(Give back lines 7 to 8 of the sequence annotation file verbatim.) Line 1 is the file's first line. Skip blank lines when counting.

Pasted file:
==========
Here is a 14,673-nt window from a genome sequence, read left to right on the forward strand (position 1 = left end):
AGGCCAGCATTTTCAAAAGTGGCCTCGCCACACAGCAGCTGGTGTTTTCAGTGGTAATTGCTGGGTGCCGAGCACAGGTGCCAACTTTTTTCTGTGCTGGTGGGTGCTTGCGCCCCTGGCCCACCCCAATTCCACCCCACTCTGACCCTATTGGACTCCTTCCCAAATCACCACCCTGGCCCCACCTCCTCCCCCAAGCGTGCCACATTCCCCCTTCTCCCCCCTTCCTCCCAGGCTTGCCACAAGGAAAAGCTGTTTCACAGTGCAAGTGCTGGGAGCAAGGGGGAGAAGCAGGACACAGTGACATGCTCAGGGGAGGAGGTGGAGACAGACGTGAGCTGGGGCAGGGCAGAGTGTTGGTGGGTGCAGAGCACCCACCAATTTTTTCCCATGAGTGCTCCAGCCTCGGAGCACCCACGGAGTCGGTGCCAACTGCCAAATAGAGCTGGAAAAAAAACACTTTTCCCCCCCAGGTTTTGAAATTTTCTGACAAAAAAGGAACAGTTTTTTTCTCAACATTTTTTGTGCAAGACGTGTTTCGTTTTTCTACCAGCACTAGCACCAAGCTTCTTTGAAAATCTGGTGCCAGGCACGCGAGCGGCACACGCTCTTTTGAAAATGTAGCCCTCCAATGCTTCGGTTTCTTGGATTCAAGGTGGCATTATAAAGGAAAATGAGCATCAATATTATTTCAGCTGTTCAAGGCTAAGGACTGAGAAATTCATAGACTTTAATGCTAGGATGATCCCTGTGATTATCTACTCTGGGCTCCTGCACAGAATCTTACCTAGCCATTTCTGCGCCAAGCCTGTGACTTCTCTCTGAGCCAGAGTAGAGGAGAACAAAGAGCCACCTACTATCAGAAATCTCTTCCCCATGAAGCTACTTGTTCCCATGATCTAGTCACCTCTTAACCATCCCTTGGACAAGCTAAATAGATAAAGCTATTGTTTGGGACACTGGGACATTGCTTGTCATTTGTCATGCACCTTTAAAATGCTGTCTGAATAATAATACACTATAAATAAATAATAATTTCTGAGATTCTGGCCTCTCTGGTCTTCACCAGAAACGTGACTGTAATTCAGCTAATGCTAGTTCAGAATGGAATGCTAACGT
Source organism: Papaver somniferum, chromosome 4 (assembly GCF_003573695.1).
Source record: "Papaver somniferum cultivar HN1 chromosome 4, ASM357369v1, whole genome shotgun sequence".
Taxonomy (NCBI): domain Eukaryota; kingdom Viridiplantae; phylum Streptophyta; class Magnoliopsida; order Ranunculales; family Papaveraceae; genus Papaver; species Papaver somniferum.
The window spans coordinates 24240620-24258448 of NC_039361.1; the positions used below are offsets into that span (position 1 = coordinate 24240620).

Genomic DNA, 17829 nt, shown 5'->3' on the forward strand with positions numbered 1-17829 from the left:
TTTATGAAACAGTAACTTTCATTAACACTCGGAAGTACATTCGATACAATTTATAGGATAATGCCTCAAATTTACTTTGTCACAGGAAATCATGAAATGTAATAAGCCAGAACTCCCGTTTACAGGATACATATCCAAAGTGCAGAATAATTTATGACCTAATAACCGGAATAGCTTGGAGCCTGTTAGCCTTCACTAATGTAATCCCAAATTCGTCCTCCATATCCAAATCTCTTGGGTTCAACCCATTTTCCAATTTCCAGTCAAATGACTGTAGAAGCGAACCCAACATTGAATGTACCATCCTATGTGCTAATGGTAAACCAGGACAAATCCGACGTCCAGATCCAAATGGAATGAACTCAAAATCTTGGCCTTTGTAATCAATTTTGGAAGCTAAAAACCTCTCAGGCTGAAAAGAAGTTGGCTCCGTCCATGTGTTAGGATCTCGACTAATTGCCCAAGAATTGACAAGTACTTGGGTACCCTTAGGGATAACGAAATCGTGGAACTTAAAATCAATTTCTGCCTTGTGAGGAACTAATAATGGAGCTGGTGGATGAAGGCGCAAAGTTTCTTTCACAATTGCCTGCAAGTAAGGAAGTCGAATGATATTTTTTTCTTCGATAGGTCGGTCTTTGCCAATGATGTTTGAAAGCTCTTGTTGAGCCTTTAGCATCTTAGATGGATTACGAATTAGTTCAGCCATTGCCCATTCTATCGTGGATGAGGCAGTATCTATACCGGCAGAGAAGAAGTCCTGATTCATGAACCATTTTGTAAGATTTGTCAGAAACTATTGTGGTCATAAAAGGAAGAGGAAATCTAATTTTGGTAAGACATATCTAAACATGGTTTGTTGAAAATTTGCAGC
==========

Genomic DNA, 17829 nt, shown 5'->3' on the forward strand with positions numbered 1-17829 from the left:
TTTATGAAACAGTAACTTTCATTAACACTCGGAAGTACATTCGATACAATTTATAGGATAATGCCTCAAATTTACTTTGTCACAGGAAATCATGAAATGTAATAAGCCAGAACTCCCGTTTACAGGATACATATCCAAAGTGCAGAATAATTTATGACCTAATAACCGGAATAGCTTGGAGCCTGTTAGCCTTCACTAATGTAATCCCAAATTCGTCCTCCATATCCAAATCTCTTGGGTTCAACCCATTTTCCAATTTCCAGTCAAATGACTGTAGAAGCGAACCCAACATTGAATGTACCATCCTATGTGCTAATGGTAAACCAGGACAAATCCGACGTCCAGATCCAAATGGAATGAACTCAAAATCTTGGCCTTTGTAATCAATTTTGGAAGCTAAAAACCTCTCAGGCTGAAAAGAAGTTGGCTCCGTCCATGTGTTAGGATCTCGACTAATTGCCCAAGAATTGACAAGTACTTGGGTACCCTTAGGGATAACGAAATCGTGGAACTTAAAATCAATTTCTGCCTTGTGAGGAACTAATAATGGAGCTGGTGGATGAAGGCGCAAAGTTTCTTTCACAATTGCCTGCAAGTAAGGAAGTCGAATGATATTTTTTTCTTCGATAGGTCGGTCTTTGCCAATGATGTTTGAAAGCTCTTGTTGAGCCTTTAGCATCTTAGATGGATTACGAATTAGTTCAGCCATTGCCCATTCTATCGTGGATGAGGCAGTATCTATACCGGCAGAGAAGAAGTCCTGATTCATGAACCATTTTGTAAGATTTGTCAGAAACTATTGTGGTCATAAAAGGAAGAGGAAATCTAATTTTGGTAAGACATATCTAAACATGGTTTGTTGAAAATTTGCAGC